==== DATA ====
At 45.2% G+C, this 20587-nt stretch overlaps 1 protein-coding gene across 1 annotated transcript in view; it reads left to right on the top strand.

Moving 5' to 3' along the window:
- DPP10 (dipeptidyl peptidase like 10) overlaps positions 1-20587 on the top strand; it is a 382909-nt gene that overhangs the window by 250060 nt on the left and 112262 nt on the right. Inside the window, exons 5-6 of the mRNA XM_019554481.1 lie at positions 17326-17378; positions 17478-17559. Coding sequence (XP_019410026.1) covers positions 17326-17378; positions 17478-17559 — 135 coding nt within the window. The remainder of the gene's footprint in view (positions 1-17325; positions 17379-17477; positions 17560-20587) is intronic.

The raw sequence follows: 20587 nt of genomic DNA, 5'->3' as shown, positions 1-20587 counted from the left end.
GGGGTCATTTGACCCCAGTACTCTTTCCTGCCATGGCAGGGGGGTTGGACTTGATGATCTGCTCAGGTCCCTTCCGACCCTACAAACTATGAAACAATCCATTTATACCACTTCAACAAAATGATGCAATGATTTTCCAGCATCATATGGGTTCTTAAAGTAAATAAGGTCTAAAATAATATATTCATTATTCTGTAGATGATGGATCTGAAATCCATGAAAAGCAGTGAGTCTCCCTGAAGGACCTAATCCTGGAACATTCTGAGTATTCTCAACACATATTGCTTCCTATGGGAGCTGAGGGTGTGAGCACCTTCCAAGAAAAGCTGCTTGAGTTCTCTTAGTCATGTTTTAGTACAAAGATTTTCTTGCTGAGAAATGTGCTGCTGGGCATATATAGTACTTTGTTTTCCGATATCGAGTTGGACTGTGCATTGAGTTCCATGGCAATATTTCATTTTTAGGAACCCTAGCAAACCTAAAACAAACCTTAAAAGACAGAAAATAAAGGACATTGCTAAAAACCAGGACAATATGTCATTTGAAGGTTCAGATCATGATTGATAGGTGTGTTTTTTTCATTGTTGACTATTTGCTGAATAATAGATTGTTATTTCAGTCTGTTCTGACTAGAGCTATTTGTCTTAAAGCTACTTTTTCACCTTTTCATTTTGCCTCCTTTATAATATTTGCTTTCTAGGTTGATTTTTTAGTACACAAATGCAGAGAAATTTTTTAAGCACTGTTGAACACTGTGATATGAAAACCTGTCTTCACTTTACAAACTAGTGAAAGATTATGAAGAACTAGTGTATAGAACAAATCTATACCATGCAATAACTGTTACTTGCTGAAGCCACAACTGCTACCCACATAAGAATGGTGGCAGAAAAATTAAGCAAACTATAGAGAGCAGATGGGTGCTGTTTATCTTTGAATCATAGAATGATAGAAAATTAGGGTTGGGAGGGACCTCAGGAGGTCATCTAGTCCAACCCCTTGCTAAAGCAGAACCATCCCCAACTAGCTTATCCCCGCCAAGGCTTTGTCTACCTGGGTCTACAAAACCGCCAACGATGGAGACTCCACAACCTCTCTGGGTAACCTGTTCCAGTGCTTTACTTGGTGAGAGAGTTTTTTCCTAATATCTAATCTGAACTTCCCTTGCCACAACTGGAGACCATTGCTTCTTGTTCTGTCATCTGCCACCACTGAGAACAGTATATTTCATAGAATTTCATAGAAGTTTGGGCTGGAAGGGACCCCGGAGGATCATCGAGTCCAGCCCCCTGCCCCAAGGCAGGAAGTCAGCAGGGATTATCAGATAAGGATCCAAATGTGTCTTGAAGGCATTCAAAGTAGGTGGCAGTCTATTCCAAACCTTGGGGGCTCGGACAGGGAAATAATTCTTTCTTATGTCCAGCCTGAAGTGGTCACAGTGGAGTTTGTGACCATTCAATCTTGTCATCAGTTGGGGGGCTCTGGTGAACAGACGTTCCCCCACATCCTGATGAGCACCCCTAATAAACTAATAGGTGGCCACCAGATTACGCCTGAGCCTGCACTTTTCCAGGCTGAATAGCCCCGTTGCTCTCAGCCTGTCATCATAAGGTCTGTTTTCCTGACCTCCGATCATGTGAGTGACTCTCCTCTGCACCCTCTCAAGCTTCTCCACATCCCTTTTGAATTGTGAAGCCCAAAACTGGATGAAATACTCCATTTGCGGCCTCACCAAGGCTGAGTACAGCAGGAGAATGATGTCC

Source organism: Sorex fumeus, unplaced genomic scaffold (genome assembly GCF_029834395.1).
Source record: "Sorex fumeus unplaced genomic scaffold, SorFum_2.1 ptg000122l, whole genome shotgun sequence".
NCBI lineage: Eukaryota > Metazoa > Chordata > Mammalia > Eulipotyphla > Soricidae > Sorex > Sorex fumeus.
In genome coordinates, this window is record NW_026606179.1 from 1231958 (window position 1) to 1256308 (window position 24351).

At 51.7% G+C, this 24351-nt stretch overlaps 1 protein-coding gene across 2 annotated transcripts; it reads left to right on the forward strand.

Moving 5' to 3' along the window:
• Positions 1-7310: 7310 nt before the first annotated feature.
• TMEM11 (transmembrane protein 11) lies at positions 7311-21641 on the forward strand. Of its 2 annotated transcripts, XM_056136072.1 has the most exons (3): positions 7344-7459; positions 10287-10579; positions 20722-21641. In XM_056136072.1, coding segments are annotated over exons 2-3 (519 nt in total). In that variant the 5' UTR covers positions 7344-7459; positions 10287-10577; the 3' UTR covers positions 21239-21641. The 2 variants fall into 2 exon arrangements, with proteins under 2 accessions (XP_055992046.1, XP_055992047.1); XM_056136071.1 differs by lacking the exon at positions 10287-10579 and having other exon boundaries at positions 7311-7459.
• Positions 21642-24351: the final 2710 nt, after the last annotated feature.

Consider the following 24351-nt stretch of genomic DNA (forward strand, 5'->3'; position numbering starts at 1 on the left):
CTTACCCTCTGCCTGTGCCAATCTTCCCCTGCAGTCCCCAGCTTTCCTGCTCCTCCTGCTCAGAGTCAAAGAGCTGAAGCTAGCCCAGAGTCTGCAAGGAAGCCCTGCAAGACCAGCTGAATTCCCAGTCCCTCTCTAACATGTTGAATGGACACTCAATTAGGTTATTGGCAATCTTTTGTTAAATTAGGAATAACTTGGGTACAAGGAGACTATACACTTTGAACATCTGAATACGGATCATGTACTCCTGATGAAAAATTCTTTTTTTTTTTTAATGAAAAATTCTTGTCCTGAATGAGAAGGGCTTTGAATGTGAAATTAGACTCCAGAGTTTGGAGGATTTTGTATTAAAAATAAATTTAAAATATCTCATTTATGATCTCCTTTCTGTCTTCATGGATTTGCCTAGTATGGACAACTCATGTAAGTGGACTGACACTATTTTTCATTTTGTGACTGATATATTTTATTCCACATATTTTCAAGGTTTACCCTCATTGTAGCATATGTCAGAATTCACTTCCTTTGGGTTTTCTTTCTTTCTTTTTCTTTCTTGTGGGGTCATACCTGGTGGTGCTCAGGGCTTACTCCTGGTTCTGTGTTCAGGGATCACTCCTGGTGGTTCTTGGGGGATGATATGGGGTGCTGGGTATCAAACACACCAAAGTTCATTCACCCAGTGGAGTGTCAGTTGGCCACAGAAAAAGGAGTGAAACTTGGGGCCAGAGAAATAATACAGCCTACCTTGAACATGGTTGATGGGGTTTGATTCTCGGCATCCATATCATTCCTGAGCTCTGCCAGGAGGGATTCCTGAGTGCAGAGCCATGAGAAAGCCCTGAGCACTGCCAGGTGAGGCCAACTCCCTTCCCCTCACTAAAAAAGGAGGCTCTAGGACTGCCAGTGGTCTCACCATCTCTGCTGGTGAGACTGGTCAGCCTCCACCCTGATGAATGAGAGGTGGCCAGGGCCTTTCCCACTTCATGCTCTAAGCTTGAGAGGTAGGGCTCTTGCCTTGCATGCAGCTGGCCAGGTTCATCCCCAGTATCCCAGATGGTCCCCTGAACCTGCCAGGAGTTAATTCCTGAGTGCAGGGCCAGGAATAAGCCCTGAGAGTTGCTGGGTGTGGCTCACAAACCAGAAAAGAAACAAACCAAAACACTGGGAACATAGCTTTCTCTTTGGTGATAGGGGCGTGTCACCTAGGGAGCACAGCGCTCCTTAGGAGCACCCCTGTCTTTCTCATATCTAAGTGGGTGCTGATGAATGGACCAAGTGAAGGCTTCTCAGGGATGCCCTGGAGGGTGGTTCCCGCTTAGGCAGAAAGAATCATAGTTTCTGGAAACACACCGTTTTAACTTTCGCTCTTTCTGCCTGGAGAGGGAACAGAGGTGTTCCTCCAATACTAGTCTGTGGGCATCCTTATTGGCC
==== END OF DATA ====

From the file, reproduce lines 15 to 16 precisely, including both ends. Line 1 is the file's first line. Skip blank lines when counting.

Consider the following 24351-nt stretch of genomic DNA (forward strand, 5'->3'; position numbering starts at 1 on the left):
CTTACCCTCTGCCTGTGCCAATCTTCCCCTGCAGTCCCCAGCTTTCCTGCTCCTCCTGCTCAGAGTCAAAGAGCTGAAGCTAGCCCAGAGTCTGCAAGGAAGCCCTGCAAGACCAGCTGAATTCCCAGTCCCTCTCTAACATGTTGAATGGACACTCAATTAGGTTATTGGCAATCTTTTGTTAAATTAGGAATAACTTGGGTACAAGGAGACTATACACTTTGAACATCTGAATACGGATCATGTACTCCTGATGAAAAATTCTTTTTTTTTTTTAATGAAAAATTCTTGTCCTGAATGAGAAGGGCTTTGAATGTGAAATTAGACTCCAGAGTTTGGAGGATTTTGTATTAAAAATAAATTTAAAATATCTCATTTATGATCTCCTTTCTGTCTTCATGGATTTGCCTAGTATGGACAACTCATGTAAGTGGACTGACACTATTTTTCATTTTGTGACTGATATATTTTATTCCACATATTTTCAAGGTTTACCCTCATTGTAGCATATGTCAGAATTCACTTCCTTTGGGTTTTCTTTCTTTCTTTTTCTTTCTTGTGGGGTCATACCTGGTGGTGCTCAGGGCTTACTCCTGGTTCTGTGTTCAGGGATCACTCCTGGTGGTTCTTGGGGGATGATATGGGGTGCTGGGTATCAAACACACCAAAGTTCATTCACCCAGTGGAGTGTCAGTTGGCCACAGAAAAAGGAGTGAAACTTGGGGCCAGAGAAATAATACAGCCTACCTTGAACATGGTTGATGGGGTTTGATTCTCGGCATCCATATCATTCCTGAGCTCTGCCAGGAGGGATTCCTGAGTGCAGAGCCATGAGAAAGCCCTGAGCACTGCCAGGTGAGGCCAACTCCCTTCCCCTCACTAAAAAAGGAGGCTCTAGGACTGCCAGTGGTCTCACCATCTCTGCTGGTGAGACTGGTCAGCCTCCACCCTGATGAATGAGAGGTGGCCAGGGCCTTTCCCACTTCATGCTCTAAGCTTGAGAGGTAGGGCTCTTGCCTTGCATGCAGCTGGCCAGGTTCATCCCCAGTATCCCAGATGGTCCCCTGAACCTGCCAGGAGTTAATTCCTGAGTGCAGGGCCAGGAATAAGCCCTGAGAGTTGCTGGGTGTGGCTCACAAACCAGAAAAGAAACAAACCAAAACACTGGGAACATAGCTTTCTCTTTGGTGATAGGGGCGTGTCACCTAGGGAGCACAGCGCTCCTTAGGAGCACCCCTGTCTTTCTCATATCTAAGTGGGTGCTGATGAATGGACCAAGTGAAGGCTTCTCAGGGATGCCCTGGAGGGTGGTTCCCGCTTAGGCAGAAAGAATCATAGTTTCTGGAAACACACCGTTTTAACTTTCGCTCTTTCTGCCTGGAGAGGGAACAGAGGTGTTCCTCCAATACTAGTCTGTGGGCATCCTTATTGGCC